So here it goes...
CTC's or Closed Timelike Curves:
If CTCs exist, their existence would seem to imply at least the theoretical possibility of time travel backwards in time
, raising the spectre of the grandfather paradox, although the Novikov self-consistency principle seems to show that such paradoxes could be avoided.
In "simple" examples of spacetime metrics the light cone is directed forward in time. This corresponds to the common case that an object cannot be in two places at once, or alternately that it cannot move instantly to another location. In these spacetimes, the worldlines of physical objects are, by definition, timelike. However this orientation is only true of "locally flat" spacetimes. In curved spacetimes the light cone will be "tilted"
along the spacetime's geodesic.
For instance, while moving in the vicinity of a star, the star's gravity will "pull" on the object
, affecting its worldline, so its possible future positions lie closer to the star. This appears as a slightly tilted lightcone on the corresponding spacetime diagram. An object in free fall in this circumstance continues to move along its local axis, but to an external observer it appears it is accelerating in space as well—a common situation if the object is in orbit, for instance.
A closed timelike curve can be created if a series of such light cones are set up so as to loop back on themselves, so it would be possible for an object to move around this loop and return to the same place and time that it started.
An object in such an orbit would repeatedly return to the same point in spacetime if it stays in free fall.
Returning to the original spacetime location would be only one possibility; the object's future light cone would include spacetime points both forwards and backwards in time, and so it should be possible for the object to engage in time travel under these conditions.
Okay then...I've highlighted in Blue
the important things to recognize about CTC's.
Now I know for fact that I have mentioned this in this thread. But I failed to recognize its significance.
1) The n-body problem
In physics, the n-body
problem is the problem of predicting the individual motions of a group of celestial objects interacting with each other gravitationally.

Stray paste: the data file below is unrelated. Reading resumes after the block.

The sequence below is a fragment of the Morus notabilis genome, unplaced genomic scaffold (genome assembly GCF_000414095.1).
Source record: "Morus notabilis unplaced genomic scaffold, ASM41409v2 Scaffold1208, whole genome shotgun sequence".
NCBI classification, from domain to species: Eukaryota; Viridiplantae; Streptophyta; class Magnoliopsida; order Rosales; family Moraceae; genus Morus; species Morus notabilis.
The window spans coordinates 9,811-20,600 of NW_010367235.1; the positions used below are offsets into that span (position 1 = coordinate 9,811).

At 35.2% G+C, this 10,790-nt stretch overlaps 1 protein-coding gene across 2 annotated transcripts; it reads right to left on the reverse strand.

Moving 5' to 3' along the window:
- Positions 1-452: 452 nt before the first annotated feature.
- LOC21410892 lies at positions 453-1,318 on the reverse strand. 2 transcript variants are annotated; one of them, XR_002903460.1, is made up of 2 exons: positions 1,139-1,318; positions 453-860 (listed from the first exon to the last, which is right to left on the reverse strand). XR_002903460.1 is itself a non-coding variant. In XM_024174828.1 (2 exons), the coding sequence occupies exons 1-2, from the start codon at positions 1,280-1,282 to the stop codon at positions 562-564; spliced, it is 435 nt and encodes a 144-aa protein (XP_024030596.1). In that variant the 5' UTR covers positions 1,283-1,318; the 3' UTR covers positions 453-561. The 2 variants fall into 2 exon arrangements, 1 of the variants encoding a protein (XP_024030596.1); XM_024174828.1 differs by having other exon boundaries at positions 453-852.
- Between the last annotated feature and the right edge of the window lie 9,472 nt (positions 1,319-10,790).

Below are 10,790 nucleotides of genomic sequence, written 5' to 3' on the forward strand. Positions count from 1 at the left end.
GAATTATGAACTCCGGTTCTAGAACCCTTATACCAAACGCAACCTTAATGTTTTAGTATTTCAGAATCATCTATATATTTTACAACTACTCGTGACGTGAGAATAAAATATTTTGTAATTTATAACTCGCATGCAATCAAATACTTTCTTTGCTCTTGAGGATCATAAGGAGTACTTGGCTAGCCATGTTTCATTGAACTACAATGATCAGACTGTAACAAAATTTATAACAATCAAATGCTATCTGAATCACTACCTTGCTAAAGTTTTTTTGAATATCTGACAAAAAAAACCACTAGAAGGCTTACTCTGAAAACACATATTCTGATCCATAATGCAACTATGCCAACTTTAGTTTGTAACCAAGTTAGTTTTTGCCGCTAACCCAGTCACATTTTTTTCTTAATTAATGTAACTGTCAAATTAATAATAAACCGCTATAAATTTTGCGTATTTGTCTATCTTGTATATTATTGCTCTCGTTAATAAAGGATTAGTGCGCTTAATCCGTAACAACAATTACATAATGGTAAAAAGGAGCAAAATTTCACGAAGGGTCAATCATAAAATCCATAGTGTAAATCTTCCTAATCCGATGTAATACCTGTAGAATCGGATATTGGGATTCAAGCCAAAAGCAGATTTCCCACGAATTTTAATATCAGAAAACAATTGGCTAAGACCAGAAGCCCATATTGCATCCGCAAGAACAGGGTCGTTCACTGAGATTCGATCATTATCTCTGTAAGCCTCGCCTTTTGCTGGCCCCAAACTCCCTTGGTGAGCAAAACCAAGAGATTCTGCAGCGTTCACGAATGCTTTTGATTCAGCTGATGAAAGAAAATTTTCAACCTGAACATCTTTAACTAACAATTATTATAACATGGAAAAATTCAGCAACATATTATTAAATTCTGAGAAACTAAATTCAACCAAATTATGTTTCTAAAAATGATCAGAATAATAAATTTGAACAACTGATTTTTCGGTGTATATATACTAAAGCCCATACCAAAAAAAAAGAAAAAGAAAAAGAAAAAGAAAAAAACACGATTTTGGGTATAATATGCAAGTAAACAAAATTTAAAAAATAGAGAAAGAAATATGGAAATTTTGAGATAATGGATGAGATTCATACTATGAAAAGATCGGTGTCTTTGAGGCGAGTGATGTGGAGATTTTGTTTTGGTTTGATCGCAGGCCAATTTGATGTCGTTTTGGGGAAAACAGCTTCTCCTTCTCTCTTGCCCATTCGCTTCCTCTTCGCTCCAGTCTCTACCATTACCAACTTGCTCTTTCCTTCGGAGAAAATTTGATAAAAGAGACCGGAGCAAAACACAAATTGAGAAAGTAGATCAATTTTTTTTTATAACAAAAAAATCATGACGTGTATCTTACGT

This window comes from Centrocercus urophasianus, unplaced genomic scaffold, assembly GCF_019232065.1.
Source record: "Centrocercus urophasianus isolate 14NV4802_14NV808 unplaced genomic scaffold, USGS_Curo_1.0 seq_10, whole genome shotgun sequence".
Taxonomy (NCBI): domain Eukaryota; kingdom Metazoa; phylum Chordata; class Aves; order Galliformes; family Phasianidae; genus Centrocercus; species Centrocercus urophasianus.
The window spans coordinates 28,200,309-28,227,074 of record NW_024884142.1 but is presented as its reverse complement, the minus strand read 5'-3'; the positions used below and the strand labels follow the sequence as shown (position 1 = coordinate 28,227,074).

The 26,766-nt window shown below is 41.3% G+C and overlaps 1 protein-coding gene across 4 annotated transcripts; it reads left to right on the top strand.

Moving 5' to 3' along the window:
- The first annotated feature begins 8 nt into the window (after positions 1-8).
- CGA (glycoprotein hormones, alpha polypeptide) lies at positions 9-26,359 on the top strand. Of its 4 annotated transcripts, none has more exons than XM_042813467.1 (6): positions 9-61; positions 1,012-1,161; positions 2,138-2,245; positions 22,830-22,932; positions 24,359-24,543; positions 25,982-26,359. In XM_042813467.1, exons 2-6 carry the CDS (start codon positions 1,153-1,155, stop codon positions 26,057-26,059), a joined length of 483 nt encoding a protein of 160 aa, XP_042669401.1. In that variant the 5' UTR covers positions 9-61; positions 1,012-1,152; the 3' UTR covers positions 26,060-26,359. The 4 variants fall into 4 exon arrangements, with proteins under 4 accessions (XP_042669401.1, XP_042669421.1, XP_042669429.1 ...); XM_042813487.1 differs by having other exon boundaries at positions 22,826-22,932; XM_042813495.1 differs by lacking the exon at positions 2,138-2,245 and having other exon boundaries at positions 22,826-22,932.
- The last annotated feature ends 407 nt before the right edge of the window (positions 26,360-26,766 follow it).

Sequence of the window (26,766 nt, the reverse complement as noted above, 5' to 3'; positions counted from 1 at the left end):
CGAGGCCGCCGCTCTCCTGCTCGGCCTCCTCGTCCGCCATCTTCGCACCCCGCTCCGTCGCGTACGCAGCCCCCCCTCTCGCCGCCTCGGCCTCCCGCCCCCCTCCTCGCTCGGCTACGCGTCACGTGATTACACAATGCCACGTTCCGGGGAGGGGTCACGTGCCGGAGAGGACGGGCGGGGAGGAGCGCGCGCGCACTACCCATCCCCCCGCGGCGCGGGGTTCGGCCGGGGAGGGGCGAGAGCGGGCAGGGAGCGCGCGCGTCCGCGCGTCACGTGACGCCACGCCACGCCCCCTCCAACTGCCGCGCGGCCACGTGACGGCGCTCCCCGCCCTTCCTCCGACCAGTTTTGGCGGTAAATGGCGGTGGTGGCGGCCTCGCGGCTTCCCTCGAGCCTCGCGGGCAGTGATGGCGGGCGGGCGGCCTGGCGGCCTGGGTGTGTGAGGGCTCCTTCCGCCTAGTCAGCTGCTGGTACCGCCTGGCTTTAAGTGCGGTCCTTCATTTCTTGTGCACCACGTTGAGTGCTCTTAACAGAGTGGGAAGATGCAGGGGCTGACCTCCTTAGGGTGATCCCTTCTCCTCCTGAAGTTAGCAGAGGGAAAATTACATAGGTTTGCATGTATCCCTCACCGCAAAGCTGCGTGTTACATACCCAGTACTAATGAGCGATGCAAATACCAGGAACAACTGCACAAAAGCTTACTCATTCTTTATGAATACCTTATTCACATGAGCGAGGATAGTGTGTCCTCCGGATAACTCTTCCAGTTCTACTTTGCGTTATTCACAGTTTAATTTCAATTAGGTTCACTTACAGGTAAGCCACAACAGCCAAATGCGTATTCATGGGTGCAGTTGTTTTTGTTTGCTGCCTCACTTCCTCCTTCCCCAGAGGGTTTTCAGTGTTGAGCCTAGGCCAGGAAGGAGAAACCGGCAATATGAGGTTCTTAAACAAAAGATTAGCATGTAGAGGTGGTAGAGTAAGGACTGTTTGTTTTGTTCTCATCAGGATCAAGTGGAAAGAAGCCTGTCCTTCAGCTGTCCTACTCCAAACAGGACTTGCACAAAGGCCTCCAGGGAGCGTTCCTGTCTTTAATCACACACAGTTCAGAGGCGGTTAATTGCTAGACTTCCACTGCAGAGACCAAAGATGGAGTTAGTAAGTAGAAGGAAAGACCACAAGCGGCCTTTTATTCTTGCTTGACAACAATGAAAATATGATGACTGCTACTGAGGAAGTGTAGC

Solving this problem has been motivated by the desire to understand the motions of the Sun, Moon, planets and the visible stars. In the 20th century, understanding the dynamics of globular cluster star systems became an important n-body problem.
The classical physical problem can be informally stated as:
Given the quasi-steady orbital properties (instantaneous position, velocity and time) of a group of celestial bodies, predict their interactive forces; and consequently, predict their true orbital motions for all future times.
orbital positions of a planet's orbit, he was able to produce an equation by straightforward analytical geometry, to predict a planet's motion; i.e., to give its orbital properties: position, orbital diameter, period and orbital velocity. Having done so, he and others soon discovered over the course of a few years, those equations of motion did not predict some orbits very well or even correctly. Newton realized it was because gravitational interactive forces amongst all the planets was affecting all their orbits.
The above discovery goes right to the heart of the matter as to what exactly the n-body problem is physically
: as Newton realized, it is not sufficient to just specify the initial position and velocity, or three orbital positions either, to determine a planet's true orbit: the gravitational interactive forces have to be known too.